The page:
Jordan Henderson was frustratingly hard to watch in this fixture. I wanted him to convert his opportunities into goals but he just wasn’t doing it. What a shame.

Liverpool were not without opportunities to score in either half. One player who became increasingly frustrating to watch as the game went on was Jordan Henderson. The guy had multiple scoring opportunities in both halves and just didn’t convert them into goals. Eventually, the fans started asking themselves if we should have possibly chosen another player that would be more likely to score from the chances that arise for them. I love Hendo so much, but there were just times when I wanted a player who could have increased the amount of goals we had instead of only increasing the “shots on target” statistic, which mostly is just a bunch of saved, blocked or missed goalscoring opportunities.

James Milner put in one of the best performances of any player in this fixture

James Milner put in one of the best performances of any player in this fixture

One player that really impressed me was James Milner. He seemed to be in the heart of everything that was going on, from assisting his teammates with passes to making important tackles as he continually challenged for the ball (and often winning it) and even acting as a striker at times. I swear he was in the penalty area more than Lallana who (at least while players like Origi, Ings and Sturridge are out injured) is really supposed to be one of the two “strikers” in a standard 4-4-2 formation, even though he’s naturally more of an attacking midfielder. Milner didn’t frustrate me as Henderson was. Milner made me feel happy and confident with his performance. He was part of our strength, not a weakness.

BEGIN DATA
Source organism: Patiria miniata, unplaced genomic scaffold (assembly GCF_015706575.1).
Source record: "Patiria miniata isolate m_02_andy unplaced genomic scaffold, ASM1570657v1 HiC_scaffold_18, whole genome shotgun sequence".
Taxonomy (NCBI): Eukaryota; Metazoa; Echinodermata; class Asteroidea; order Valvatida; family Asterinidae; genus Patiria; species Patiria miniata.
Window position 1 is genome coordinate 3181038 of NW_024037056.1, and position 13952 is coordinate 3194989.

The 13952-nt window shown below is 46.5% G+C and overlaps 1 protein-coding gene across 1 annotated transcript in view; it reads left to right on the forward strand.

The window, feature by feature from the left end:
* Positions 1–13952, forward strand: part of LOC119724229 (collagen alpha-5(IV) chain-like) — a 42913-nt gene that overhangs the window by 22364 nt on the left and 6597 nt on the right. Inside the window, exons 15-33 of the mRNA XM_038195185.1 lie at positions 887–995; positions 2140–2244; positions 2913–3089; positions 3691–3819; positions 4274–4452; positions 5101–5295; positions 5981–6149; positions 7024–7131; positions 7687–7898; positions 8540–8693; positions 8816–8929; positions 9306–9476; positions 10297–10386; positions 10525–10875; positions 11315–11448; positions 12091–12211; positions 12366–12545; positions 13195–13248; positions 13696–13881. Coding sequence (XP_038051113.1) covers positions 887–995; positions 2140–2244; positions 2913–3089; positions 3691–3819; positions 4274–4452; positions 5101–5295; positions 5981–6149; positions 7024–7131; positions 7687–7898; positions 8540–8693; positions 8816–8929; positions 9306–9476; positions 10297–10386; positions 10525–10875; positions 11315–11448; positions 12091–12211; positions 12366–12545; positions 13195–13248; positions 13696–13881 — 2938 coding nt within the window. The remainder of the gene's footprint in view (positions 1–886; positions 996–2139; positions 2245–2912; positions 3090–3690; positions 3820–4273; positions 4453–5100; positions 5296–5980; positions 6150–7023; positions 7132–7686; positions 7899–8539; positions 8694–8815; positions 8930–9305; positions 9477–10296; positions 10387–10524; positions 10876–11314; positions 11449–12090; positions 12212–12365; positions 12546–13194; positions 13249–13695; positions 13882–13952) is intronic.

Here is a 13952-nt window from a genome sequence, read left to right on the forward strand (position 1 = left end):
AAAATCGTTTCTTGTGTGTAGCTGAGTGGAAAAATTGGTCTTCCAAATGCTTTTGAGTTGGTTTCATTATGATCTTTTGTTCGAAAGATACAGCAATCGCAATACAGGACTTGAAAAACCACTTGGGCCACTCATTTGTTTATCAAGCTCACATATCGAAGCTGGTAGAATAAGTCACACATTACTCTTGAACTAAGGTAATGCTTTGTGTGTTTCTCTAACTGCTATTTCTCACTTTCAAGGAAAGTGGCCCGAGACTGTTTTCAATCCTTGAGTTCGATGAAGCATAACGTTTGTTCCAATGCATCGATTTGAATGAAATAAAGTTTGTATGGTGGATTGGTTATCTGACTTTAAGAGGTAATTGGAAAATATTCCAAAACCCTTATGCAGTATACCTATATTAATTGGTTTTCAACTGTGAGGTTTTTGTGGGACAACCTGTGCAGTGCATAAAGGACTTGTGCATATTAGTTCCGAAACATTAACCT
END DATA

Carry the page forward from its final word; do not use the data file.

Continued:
V-Man-U-HT

By the end of the first half, Liverpool had been in control of the ball just as much as Man United had, maybe a little more. We’d been to their penalty area and tried our luck multiple times. We hadn’t scored, but then again neither had our opponents. I thought positively at half time and my feelings were telling me that “one goal can probably win this game” and although it was our opposition who got the game winning goal, I was still right about how the game was to be won. It really could have been Liverpool with the three points by the end of the game, but it just wasn’t to be in this fixture.

The second half saw more of the same. The teams came back out to attacking and counter attacking. United get the ball, run down to Liverpool’s penalty area and see if they can get a chance to shoot and maybe score. Then Liverpool go and do the same, down the other end of the pitch. It wasn’t a particularly rough game, but there was a couple of cards shown by the referee throughout the 90 minutes. Smalling and Fellaini had both been pushing us around, shoving Liverpool players to the ground to win the ball and generally not playing very fair up until the point where the match official had warned them that they might be asked to leave the pitch if they continued as they were.

Liverpool’s attacks did continue. In a game where Liverpool did not score or win, it’s a little harder to choose a “Man Of The Match”, though in this case I will go with the player who continually attacked and almost scored on multiple occasions… Roberto Firmino.

Man of the Match was Roberto Firmino... again!

Man of the Match was Roberto Firmino… again!